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Think in Composition

Published 11/24/2021

Most things are compositions of other things. Most problems are multi-factorial. Most opportunities have more than one selling point.

Sometimes, it helps to realign your thinking to composition, using tools like matrices to make better decisions.

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Transcript (Generated by OpenAI Whisper)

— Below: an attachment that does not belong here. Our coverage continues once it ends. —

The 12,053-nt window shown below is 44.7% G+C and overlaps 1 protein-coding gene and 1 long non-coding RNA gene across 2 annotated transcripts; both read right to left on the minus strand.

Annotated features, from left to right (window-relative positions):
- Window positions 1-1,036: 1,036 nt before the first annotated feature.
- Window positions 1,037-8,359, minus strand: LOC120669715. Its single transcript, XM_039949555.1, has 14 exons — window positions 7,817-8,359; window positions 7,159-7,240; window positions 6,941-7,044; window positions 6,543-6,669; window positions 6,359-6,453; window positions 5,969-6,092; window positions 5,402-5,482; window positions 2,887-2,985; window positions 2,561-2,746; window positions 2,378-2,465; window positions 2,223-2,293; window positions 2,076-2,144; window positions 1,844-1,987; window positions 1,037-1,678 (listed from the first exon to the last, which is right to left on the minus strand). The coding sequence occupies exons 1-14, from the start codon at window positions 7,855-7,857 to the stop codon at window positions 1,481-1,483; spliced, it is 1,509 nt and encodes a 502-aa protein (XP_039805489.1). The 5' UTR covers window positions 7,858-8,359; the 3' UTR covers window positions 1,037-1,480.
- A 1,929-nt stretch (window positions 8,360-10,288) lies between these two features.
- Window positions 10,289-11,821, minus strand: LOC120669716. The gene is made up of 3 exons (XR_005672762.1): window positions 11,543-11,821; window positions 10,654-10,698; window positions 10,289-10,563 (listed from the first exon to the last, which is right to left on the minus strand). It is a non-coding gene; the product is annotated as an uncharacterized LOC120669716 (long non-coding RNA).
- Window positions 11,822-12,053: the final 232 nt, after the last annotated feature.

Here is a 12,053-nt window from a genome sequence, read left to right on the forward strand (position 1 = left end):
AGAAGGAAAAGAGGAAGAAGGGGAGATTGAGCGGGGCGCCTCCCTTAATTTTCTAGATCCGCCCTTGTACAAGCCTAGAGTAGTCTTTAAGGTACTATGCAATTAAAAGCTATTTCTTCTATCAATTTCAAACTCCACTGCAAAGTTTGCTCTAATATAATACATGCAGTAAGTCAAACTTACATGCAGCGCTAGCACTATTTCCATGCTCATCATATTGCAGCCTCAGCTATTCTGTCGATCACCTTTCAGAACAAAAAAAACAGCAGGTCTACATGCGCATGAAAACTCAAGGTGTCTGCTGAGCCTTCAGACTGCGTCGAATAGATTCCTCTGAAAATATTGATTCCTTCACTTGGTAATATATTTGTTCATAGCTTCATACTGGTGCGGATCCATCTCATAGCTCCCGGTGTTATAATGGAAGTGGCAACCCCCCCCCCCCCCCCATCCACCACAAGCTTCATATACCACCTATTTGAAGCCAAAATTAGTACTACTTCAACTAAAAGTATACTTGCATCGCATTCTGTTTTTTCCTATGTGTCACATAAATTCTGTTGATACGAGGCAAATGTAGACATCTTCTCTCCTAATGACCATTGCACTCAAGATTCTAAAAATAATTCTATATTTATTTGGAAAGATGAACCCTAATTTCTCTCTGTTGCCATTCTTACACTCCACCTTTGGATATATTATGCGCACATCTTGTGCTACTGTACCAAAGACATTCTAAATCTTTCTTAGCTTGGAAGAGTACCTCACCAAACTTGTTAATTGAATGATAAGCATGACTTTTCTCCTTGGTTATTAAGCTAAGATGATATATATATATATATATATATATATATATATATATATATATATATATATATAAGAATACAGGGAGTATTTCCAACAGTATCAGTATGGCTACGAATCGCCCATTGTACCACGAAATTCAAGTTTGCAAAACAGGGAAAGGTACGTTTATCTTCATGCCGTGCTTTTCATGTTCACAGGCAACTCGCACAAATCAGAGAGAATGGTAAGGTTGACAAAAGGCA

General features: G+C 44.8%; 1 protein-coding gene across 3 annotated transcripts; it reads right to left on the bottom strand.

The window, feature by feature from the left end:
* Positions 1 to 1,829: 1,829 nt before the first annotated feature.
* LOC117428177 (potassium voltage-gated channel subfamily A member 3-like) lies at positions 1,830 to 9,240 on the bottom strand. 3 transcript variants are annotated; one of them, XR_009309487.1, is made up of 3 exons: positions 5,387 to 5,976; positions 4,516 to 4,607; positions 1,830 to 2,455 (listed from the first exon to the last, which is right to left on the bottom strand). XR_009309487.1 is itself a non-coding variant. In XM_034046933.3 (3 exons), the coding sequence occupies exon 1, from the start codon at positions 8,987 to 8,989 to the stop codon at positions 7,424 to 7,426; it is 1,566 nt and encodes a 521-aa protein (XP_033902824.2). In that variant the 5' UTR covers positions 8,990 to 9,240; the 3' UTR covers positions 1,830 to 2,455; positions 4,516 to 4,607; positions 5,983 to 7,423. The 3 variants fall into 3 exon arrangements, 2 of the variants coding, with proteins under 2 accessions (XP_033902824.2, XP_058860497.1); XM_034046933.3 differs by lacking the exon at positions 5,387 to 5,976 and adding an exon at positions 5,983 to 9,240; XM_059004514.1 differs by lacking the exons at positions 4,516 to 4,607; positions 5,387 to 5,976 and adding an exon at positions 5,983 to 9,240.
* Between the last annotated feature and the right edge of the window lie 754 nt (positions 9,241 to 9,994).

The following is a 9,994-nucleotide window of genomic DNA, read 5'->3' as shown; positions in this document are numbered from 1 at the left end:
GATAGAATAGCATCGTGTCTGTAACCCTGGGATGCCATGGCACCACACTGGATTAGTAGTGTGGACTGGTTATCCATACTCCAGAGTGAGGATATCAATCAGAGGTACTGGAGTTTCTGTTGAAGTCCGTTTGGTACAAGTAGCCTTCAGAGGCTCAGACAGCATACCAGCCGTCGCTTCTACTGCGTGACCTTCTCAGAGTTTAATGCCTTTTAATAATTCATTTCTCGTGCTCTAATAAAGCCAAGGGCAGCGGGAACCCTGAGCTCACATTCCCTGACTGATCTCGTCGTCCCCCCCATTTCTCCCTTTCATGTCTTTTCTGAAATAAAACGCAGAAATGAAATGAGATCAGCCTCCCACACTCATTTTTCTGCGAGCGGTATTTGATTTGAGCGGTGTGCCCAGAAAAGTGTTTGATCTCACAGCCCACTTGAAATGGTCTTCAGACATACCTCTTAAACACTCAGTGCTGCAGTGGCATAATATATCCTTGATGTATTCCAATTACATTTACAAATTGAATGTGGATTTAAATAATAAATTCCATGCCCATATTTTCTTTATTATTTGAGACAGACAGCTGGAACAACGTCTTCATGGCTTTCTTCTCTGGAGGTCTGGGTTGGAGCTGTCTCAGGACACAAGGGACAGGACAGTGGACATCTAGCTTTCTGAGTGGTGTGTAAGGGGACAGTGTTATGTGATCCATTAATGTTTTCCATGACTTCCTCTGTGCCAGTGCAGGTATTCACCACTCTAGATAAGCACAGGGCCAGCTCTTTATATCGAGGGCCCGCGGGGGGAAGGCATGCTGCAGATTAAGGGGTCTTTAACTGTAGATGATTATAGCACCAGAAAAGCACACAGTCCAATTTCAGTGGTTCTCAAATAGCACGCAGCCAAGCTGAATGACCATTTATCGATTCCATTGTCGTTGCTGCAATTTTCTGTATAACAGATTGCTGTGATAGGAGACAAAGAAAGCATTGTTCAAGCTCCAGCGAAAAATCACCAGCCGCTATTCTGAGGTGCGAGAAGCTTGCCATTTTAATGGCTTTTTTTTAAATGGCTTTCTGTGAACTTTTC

Virtually every decision you will make, every situation you will encounter, every problem that you solve has some element of composition. In today's episode, we're going to talk about how to think in terms of composite rather than in terms of some singular focus. My name is Jonathan Cutrell, you're listening to Developer Tea and my go on this show is to help driven developers like you find clarity, perspective, and purpose in their careers. When I ask you, what do you want in your life? Or when I ask you, what do you want out of your job? Or even when I ask you, what do you want to eat for dinner? The answer to all of these questions and virtually every other question that you will have of any substance and meaning is a composite answer. Very rarely is there only one thing that we want in our lives, in our careers, or for dinner. The truth is, most of the time we try to make our decisions by optimizing for one thing in a composite whole. Often this can lead to really poor decisions, especially when that composition is important. For example, imagine you are charged with hiring someone. And as you are developing the interviewing process, you recognize a candidate who has very strong technical skills. In fact, much stronger than any other candidate. And it becomes very easy to become myopic about this particular candidate to even label them the technical one. And of course, you are not necessarily cognitively choosing to do this. This is an accidental artifact. This is our brains trying to do us a favor, even though it is pretty dangerous, trying to give us a simple handle, a way of compressing down information. So we can remember and trying to find the principal component of that composition. But the truth is, it is probably universally better when you are trying to hire somebody to create a matrix. Create a matrix of components that make up a good candidate. Now, there might be components that have more weight than others. But even if you didn't have a clear picture of what those weights should be, even if you just started with equal weighting on all of those components, you are going to come out with more likely a better decision. For example, that person who has very good technical skills, perhaps doesn't have very good time management skills or communication skills. We are going to take a quick sponsor break and we will come back and talk a little bit more about how we do this matrix composition, how we can start thinking that way, a more ongoing basis and kind of an automatic response beyond when we are creating a hiring pipeline. Developer Tea is supported by Square. Players worldwide use Square's APIs to build solutions for modern businesses. Square makes it simple to accept payments on the web, on mobile and in person and build a steady revenue stream through subscriptions programs. Square is more than a payments platform though. Square has APIs for almost every aspect of running a business, from employee management to order creation and tracking to inventory synchronization. Players APIs also integrate with software business owners already use, like tags and bookings. So business owners can have an integrated software stack that empowers them to achieve their goals. To get started, building remarkable business applications, visit developer.squareup.com. That's developer.squareup.com to learn more and create an account. Thanks again to Square for their support of Developer Tea. It is our brain's automatic tendency to try to simplify complicated things. And usually this works in our favor. We can think, do I want something that tastes savory or sweet? And though the tastes go beyond the flavors of almost every food, go beyond these simple categories, it gives us a heuristic something to follow to create an easier decision process. So if you had a whole pantry full of food, you won't have to evaluate the entire pantry anymore. You've essentially cut it in half. Our tendency is to believe that the most optimal strategy is to reduce that composition down to one thing. For example, if you have multiple priorities, we somehow vilify this idea. But the truth is that multiple priorities can coexist. And it makes sense to think about multiple priorities in terms of their composition. How do they both behave as individual priorities if we were to hyper-focus on one of them? But also how do they interact? The composition doesn't just exist as bringing these things together side by side with no interaction. There's actually some composing that happens that is actually meaningful. For example, pairing the right wine with the right dish. Because of how generally this can apply to so many things, I want to give you kind of a trigger, some homework, that will help you start to think more in terms of composition in terms of matrices rather than in terms of singular ideas. Can you find yourself answering with a singular answer? Ask yourself instead of what? Why? This goes back to our last episode about substituting better questions. Usually the answers we are providing to these questions end up compressing a lot of information out. And in order to understand what is the possible composition that I am ignoring here, we should start by asking why. And the answer to that why question might be, I chose to focus on metric x rather than y and z. And this immediately shows you that there is some composition and you've chosen not to pay attention to it. This doesn't necessarily mean that you've made a bad choice. For example, it's possible that metric x is actually far more important than metric y or z. But very often you'll find that you'll start to think about how things are also important, how there should be a balance across that composition. And this is not just about making decisions, it's not about prioritization. This idea goes into everything that you do all the way down at the software development level. When you catch yourself trying to compress things down into one kind of label, one answer, one optimal metric or whatever it is, try to ask yourself why that thing is the choice. And you'll likely lead yourself to more compositional thinking. Thanks so much for listening to today's episode of Developer Tea. Thank you again to today's sponsor square, head over to developer.squareup.com to check out their business APIs that's developer.squareup.com. You can learn more and create an account there. Thanks so much for listening. If you enjoyed this discussion on compositional thinking, this is the kind of philosophical discussion that we have on this show. I'd love for you to join our Developer Tea Discord community. Whatever to developertea.com slash discord to get started with that today. Thanks so much for listening and until next time, enjoy your tea.